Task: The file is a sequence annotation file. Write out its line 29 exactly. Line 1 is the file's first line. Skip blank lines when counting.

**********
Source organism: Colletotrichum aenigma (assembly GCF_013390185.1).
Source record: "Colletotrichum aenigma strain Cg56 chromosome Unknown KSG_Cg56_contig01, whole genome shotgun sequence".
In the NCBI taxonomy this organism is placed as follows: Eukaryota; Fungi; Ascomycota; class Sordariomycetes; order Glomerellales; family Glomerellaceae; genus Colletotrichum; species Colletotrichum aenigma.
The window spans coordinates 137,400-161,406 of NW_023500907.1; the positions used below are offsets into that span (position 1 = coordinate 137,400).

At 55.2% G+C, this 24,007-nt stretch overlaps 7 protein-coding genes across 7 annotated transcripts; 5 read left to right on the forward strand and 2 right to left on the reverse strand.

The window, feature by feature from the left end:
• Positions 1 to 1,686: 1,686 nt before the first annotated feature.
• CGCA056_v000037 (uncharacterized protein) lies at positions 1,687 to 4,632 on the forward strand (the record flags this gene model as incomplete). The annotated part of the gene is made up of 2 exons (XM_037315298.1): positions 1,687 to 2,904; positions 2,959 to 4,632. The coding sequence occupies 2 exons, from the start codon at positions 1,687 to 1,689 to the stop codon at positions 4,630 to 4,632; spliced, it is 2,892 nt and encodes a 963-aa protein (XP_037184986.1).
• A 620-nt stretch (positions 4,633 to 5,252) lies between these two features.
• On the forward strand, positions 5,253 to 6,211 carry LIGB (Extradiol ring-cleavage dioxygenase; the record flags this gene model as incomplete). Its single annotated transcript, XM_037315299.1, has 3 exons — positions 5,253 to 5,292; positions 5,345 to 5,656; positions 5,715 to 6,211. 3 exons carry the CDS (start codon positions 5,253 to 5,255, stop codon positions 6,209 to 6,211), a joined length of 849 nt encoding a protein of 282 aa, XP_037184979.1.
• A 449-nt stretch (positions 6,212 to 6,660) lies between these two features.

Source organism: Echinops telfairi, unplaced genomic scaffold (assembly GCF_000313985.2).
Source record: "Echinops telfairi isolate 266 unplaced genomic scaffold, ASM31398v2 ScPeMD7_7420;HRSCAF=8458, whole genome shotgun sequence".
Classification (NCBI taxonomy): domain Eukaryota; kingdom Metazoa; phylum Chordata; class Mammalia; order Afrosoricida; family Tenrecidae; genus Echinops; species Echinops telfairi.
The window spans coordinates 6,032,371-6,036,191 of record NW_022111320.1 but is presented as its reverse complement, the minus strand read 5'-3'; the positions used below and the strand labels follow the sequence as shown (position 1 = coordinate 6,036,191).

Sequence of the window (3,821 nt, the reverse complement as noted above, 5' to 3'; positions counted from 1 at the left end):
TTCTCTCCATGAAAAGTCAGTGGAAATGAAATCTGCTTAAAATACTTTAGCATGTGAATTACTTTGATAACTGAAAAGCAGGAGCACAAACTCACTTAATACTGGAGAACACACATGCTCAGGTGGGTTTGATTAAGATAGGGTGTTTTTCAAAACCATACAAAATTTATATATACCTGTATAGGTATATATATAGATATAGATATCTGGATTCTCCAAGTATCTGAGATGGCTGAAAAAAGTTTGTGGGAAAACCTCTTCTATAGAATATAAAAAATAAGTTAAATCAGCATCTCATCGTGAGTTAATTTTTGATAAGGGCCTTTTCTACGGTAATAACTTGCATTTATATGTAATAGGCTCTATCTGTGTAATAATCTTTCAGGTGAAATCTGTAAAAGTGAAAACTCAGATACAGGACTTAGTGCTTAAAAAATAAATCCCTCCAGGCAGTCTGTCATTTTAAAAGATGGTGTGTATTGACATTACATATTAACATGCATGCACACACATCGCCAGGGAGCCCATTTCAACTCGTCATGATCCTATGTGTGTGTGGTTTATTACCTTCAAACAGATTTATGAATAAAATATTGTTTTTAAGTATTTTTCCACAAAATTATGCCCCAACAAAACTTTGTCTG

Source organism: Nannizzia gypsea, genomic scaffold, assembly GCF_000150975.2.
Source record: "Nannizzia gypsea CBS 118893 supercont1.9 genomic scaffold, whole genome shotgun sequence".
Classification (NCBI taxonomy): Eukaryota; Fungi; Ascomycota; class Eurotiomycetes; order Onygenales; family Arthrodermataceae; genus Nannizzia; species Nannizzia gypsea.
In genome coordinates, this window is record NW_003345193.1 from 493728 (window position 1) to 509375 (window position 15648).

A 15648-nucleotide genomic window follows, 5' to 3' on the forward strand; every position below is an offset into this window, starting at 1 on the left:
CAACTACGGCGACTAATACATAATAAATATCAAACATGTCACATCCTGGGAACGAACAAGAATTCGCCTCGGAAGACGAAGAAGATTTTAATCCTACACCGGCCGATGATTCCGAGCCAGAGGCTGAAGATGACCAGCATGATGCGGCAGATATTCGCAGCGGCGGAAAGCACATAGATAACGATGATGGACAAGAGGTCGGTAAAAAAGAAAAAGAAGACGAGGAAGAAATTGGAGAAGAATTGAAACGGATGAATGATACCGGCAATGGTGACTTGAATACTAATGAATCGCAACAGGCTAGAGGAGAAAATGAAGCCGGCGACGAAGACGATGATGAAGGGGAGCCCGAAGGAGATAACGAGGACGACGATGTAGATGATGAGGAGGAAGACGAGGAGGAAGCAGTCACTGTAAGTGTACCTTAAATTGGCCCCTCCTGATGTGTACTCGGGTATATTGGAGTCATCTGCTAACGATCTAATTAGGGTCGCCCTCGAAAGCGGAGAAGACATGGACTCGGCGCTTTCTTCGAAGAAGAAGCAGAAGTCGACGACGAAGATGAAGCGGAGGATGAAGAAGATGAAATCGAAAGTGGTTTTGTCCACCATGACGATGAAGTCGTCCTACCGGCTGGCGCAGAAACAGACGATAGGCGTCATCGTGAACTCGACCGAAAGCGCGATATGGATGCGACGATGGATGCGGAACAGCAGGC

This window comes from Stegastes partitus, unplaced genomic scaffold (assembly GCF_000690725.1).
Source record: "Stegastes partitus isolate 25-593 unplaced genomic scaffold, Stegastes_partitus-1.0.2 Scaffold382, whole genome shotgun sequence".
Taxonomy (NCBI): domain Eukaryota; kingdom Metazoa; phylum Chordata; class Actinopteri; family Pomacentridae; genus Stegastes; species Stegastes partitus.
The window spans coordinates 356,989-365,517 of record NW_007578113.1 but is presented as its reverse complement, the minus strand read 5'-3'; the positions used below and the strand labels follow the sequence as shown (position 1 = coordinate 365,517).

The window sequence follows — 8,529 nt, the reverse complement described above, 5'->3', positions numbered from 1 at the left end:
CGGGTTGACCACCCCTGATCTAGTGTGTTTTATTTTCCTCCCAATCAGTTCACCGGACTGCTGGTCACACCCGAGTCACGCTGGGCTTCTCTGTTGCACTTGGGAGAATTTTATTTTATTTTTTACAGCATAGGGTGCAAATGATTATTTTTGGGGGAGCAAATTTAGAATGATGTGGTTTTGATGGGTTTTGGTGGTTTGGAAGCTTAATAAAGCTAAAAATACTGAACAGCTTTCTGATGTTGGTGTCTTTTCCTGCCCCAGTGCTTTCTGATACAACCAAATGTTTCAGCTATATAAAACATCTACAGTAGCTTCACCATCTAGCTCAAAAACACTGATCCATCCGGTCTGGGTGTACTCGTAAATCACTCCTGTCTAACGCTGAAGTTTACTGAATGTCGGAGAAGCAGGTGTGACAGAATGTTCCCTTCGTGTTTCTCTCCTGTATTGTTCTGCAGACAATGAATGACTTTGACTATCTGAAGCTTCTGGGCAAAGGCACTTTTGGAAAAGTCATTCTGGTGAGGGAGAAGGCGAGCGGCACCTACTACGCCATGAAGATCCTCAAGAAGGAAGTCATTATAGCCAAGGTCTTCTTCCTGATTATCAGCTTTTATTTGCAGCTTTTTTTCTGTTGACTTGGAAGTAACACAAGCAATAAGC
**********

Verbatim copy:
CGGGTTGACCACCCCTGATCTAGTGTGTTTTATTTTCCTCCCAATCAGTTCACCGGACTGCTGGTCACACCCGAGTCACGCTGGGCTTCTCTGTTGCACTTGGGAGAATTTTATTTTATTTTTTACAGCATAGGGTGCAAATGATTATTTTTGGGGGAGCAAATTTAGAATGATGTGGTTTTGATGGGTTTTGGTGGTTTGGAAGCTTAATAAAGCTAAAAATACTGAACAGCTTTCTGATGTTGGTGTCTTTTCCTGCCCCAGTGCTTTCTGATACAACCAAATGTTTCAGCTATATAAAACATCTACAGTAGCTTCACCATCTAGCTCAAAAACACTGATCCATCCGGTCTGGGTGTACTCGTAAATCACTCCTGTCTAACGCTGAAGTTTACTGAATGTCGGAGAAGCAGGTGTGACAGAATGTTCCCTTCGTGTTTCTCTCCTGTATTGTTCTGCAGACAATGAATGACTTTGACTATCTGAAGCTTCTGGGCAAAGGCACTTTTGGAAAAGTCATTCTGGTGAGGGAGAAGGCGAGCGGCACCTACTACGCCATGAAGATCCTCAAGAAGGAAGTCATTATAGCCAAGGTCTTCTTCCTGATTATCAGCTTTTATTTGCAGCTTTTTTTCTGTTGACTTGGAAGTAACACAAGCAATAAGC